Dallas County Reports Deadliest Week Yet in Fight Against COVID-19

The new cases bring the county's total 2,324 cases and 60 deaths

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Dallas County on Saturday reported five additional deaths and 134 more positive cases of the new coronavirus.

“Today’s five deaths bring our weekly fatalities to 33, which is the deadliest week so far and 55% of all COVID19 deaths in Dallas County," county Judge Clay Jenkins said in a written statement. "Today’s number of new cases is the most we have ever reported."

The five additional deaths include a Grand Prairie man in his 80s, a University Park woman in her 90s and three residents of long-term care facilities -- two men and a woman, all in their 70s.

All the residents had been hospitalized.

The new confirmed cases bring the county's total to 2,324 cases and 60 deaths.

"This is why we must limit unnecessary trips, wear a cloth covering at essential business and continue making good personal responsibility decisions," Jenkins said.

A new order that went into effect at midnight Saturday requires, "to the greatest extent possible," that people older than 2 years old wear some form of face covering over their nose and mouth when they go to an essential business or use public transportation.

In an interview Saturday, Jenkins said it's a precaution that grows even more important as Texas moves forward with a plan to slowly reopen the economy.

“Think how demoralizing it would be if all of the sacrifice that we’ve done gets us out of our house for three weeks, and then we have to go back in. Nobody wants that. So the best way that we make that not happen is that we all keep making those good personal responsibility decisions," Jenkins said.

Jenkins went on to say that spacing out each phase of Gov. Greg Abbott's plan would be crucial to make sure there's not a second wave of the virus, along with testing.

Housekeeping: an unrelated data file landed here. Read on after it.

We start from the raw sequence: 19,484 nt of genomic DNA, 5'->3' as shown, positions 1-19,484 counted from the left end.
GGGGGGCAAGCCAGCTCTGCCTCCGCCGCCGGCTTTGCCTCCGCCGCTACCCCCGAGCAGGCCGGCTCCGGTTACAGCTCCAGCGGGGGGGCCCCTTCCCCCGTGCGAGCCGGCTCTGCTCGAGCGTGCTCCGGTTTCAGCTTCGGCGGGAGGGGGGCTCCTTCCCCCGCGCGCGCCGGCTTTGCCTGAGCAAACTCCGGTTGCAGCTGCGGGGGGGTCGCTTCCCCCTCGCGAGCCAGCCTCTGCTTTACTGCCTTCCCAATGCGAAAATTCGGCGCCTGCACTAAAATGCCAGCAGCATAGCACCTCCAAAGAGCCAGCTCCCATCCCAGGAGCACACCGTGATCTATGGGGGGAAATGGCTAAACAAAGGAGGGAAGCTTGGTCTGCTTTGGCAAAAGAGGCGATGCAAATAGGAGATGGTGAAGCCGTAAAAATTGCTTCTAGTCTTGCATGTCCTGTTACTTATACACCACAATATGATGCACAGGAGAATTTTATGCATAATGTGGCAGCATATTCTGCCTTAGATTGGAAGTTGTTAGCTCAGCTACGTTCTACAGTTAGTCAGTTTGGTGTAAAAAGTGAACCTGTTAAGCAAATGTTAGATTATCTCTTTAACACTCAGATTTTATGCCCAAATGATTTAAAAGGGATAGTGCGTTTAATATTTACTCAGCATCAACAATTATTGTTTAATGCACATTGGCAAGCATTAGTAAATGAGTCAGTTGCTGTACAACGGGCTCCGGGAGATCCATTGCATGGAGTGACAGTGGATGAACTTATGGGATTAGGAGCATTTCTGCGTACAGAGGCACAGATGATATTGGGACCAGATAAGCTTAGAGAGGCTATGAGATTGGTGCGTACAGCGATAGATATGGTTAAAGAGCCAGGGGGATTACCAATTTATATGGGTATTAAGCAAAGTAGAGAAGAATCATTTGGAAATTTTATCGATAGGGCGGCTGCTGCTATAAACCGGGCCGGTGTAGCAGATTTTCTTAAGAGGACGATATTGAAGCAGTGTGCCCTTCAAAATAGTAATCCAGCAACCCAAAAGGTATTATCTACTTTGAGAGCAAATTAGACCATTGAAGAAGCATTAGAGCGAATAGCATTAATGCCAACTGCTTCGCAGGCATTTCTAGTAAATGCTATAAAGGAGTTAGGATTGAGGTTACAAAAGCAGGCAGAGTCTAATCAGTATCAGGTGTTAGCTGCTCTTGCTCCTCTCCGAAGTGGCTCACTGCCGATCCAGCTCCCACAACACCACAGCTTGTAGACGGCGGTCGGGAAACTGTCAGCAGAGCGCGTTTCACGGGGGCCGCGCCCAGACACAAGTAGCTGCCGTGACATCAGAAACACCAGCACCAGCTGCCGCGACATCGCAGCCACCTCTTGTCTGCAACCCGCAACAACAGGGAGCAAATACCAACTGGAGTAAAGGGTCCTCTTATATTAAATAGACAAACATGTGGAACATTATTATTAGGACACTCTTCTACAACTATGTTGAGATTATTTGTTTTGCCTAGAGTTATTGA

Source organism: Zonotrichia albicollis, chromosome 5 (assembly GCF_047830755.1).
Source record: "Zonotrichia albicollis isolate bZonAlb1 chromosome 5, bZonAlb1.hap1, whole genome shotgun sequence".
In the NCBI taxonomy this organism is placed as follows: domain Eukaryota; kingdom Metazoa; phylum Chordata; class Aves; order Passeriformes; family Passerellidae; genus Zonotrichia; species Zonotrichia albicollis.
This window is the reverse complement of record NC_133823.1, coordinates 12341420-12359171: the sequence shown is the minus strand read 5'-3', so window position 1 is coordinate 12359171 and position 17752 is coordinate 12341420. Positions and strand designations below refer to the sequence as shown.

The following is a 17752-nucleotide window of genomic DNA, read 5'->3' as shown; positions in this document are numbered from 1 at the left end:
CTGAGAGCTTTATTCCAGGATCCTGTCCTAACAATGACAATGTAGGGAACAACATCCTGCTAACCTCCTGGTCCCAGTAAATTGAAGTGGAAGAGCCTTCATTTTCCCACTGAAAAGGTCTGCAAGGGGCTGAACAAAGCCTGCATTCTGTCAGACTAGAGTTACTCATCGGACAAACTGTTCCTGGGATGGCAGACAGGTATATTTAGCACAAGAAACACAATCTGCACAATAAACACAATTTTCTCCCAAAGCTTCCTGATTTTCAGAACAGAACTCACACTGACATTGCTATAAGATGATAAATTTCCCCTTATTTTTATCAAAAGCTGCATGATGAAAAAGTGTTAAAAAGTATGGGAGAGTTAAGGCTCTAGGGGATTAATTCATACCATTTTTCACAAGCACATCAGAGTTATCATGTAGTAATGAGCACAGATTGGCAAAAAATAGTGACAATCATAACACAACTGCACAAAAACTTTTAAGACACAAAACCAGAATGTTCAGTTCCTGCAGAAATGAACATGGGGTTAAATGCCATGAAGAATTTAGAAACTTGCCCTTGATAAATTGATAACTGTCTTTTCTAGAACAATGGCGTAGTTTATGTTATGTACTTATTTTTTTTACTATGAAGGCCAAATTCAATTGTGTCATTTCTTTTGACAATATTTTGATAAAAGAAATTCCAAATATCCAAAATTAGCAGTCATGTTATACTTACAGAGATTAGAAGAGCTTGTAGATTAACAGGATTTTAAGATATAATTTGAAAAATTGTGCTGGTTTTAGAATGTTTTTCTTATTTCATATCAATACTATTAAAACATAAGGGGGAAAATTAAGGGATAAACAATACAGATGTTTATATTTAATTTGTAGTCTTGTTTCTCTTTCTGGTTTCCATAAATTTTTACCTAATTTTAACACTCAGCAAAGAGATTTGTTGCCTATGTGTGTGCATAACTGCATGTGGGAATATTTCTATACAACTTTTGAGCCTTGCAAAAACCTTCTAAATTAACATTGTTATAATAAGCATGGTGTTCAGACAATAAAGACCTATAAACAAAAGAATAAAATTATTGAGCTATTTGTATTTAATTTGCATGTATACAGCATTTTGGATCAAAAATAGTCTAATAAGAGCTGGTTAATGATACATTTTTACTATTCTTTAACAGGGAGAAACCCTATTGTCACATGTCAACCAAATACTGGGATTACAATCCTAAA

“The testing is not at that point. Every day, we spend hours each day of a lot of people’s time, including my time, to get more testing," Jenkins said.

He said there have been recent successes, including testing sites from Walgreens last week, the doubling of testing capacity at the county's drive-thru sites and 100 additional tests a day for mobile Parkland strike teams going to nursing homes and mobility challenged neighborhoods.

He said he hoped as early as next week, the county would have the resources needed to turn UT Southwestern and Parkland into super testing sites that could process tests from all over the county with a one-day turnaround time.

But as the number of cases continues to climb and doctors estimate the peak is still at least a couple of weeks away, Jenkins urged personal responsibility remains key.

*Map locations are approximate, central locations for the city and are not meant to indicate where actual infected people live.

How to Avoid COVID-19 Infection:

The best way to prevent infection is to take precautions to avoid exposure to this virus, which are similar to the precautions you take to avoid the flu. CDC always recommends these everyday actions to help prevent the spread of respiratory viruses, including:

  • Wash your hands often with soap and water for at least 20 seconds. If soap and water are not available, use an alcohol-based hand sanitizer.
  • Avoid touching your eyes, nose, and mouth with unwashed hands.
  • Avoid close contact with people who are sick.
  • Stay home when you are sick.
  • Cover your cough or sneeze with a tissue, then throw the tissue in the trash.
  • Clean and disinfect frequently touched objects and surfaces.

*Information shared from the Office of Texas Gov. Greg Abbott

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